Sunday, February 12, 2012

Snow fields

Last weekend we went to the Cotswolds on our regular visit to my husband's step-mother.  All down the M11 the information boards warned us of severe weather to come. We recalled the time we drove across the A66 just before the closing of the snow gates.  I always felt that the words would not be out of place in a work of magic realism.

 It was bitterly cold in Stratford - -8 outside, we were told.  We stocked up with provisions -  I even invested in two travel rugs -  then ate the earliest possible lunch before setting out on the return journey.  Not a flake of snow fell on us before we reached home, fortunately; but, by morning, Essex was transformed.    This is a view across the fields to the village, some days later.

And here's my current project.  I would like to say I am making progress, but this would not be true.  The reason for being stuck lies in a shift of method in pattern-writing.  Some years ago, I knitted a lovely blue cabled jumper for my husband from this Hayfield pamphlet.

  It came out really well, so that when he wore it on our visit to the Aran Islands themselves, it drew comments.

However, in the intervening years, I have got used to reading charts of cabled patterns, so that returning to this one, where the picture is on one page and the instructions on two different pages, written out as panel patterns line by line, I find myself getting lost very easily.  Can this be another example of the increasingly visual culture in which we live?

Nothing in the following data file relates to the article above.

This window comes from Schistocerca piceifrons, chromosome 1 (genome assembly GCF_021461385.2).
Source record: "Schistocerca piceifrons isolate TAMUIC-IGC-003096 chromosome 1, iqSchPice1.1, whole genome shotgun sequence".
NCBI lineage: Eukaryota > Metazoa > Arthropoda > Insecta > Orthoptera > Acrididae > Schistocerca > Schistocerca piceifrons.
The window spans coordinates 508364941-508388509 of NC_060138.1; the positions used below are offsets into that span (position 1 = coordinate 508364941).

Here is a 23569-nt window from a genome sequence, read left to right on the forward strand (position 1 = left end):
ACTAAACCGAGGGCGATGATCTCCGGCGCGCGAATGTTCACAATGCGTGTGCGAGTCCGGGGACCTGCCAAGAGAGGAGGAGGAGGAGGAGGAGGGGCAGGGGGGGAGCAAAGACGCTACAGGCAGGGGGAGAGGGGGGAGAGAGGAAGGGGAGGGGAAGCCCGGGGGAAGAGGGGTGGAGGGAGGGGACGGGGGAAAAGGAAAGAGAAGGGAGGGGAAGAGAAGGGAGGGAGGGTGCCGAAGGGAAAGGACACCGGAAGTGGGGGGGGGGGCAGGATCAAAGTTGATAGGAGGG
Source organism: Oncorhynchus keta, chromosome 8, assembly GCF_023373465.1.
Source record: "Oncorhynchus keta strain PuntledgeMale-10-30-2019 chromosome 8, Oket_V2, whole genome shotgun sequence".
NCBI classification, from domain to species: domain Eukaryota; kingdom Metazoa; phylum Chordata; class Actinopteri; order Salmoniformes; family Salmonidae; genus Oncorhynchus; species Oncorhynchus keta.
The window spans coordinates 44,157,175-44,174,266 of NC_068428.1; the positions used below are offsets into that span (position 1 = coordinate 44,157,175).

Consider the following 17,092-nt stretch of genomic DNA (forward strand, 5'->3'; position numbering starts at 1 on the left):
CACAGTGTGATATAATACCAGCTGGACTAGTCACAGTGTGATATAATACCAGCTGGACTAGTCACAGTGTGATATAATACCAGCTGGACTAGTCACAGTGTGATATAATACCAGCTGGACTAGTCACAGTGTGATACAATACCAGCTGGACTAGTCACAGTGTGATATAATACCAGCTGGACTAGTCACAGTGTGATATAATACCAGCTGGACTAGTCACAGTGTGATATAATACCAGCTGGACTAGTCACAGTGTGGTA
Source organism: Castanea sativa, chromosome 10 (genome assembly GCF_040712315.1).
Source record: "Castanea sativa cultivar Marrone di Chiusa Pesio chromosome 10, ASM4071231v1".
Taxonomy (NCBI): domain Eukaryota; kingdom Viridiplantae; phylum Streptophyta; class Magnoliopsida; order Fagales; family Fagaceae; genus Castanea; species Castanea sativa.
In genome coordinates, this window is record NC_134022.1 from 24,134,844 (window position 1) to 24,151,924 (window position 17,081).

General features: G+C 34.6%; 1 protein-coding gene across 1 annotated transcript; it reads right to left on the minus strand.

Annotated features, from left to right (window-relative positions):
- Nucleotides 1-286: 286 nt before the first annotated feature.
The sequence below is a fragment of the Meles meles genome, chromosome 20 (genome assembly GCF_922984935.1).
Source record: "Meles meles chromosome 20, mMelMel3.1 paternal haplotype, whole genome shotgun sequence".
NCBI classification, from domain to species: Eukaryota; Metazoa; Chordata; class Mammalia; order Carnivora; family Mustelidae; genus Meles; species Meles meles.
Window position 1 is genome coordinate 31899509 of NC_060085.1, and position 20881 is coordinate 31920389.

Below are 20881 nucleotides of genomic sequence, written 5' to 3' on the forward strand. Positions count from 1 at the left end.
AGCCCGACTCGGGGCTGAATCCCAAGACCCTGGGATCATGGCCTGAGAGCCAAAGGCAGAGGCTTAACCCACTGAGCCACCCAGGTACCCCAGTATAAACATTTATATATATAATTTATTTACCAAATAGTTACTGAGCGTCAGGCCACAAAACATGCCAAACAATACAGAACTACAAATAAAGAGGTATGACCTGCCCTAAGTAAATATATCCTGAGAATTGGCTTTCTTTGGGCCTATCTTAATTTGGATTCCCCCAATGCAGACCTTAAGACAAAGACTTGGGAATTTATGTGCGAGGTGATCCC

I also feel this may be more in the modern idiom with the neckline adapted to make it a gilet, instead of a Vee-neck waistcoat.  We'll see.


kristieinbc said...

I am glad you made it home safely before the snow started to fall! I hate driving on roads in the midst of a snowstorm.

The sweater pattern is very nice. I wonder, would it be possible to get some graph paper and chart the instructions yourself? It might save you time in the long run.

Anonymous said...

We have had much milder weather here for the last few days, after some wonderful bright frosty days.
I prefer written patterns to charts - somehow my brain gets in a tangle with charts!

jeanfromcornwall said...

I think the written/charted pattern is a change we have got used to - years ago I knitted a "shetland" shawl from an old pattern, written. I went back to it recently, thinking I might do it again, but, now that I am used to reading charts, I don't think I could cope with it written out any more. Too many opportunities to lose my place, especially when reading subtitles! I find the transfer of a chart to the contents of the needles flows well now that I am properly trained.